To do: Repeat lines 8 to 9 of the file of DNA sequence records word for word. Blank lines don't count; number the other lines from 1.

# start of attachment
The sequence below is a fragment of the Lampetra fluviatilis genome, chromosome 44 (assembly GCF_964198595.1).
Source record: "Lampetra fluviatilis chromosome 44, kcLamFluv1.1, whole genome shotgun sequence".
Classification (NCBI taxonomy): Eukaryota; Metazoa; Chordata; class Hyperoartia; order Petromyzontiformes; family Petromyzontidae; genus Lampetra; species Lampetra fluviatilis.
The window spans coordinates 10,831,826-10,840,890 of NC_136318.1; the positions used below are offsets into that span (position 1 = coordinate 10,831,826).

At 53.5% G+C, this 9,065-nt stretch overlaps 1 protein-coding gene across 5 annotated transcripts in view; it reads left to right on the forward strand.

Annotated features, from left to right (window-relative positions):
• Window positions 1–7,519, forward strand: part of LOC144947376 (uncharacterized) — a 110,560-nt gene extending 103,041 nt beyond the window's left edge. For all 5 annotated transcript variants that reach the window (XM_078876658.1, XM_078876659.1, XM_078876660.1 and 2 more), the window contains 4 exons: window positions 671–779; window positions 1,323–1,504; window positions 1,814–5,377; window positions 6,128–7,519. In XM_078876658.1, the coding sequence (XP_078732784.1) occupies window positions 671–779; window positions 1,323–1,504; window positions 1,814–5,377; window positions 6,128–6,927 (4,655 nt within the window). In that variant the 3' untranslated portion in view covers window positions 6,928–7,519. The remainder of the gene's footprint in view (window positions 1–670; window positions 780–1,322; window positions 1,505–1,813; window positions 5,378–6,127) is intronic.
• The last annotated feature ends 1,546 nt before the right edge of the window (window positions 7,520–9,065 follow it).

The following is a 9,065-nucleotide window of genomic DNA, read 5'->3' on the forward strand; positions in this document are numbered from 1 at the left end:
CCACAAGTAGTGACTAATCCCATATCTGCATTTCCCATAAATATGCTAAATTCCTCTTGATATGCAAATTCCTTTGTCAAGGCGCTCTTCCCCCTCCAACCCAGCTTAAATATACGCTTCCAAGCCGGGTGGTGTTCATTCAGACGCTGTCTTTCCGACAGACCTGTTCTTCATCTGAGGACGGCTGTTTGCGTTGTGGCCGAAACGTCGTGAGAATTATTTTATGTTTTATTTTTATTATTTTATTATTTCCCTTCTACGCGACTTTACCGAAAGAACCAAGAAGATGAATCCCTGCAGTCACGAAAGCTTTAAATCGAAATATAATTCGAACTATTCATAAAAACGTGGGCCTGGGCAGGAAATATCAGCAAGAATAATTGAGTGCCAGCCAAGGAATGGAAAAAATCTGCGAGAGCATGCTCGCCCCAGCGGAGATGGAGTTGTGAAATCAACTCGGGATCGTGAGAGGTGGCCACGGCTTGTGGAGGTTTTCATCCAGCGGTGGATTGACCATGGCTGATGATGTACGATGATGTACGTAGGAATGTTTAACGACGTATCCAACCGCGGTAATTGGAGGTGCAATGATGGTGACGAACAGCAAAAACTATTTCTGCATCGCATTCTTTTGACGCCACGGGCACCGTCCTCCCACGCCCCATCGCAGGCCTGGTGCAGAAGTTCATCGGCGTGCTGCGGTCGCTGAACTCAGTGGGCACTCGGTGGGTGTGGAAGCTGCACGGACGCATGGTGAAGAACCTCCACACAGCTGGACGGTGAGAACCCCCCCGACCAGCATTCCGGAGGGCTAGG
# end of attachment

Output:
• The last annotated feature ends 1,546 nt before the right edge of the window (window positions 7,520–9,065 follow it).

The following is a 9,065-nucleotide window of genomic DNA, read 5'->3' on the forward strand; positions in this document are numbered from 1 at the left end: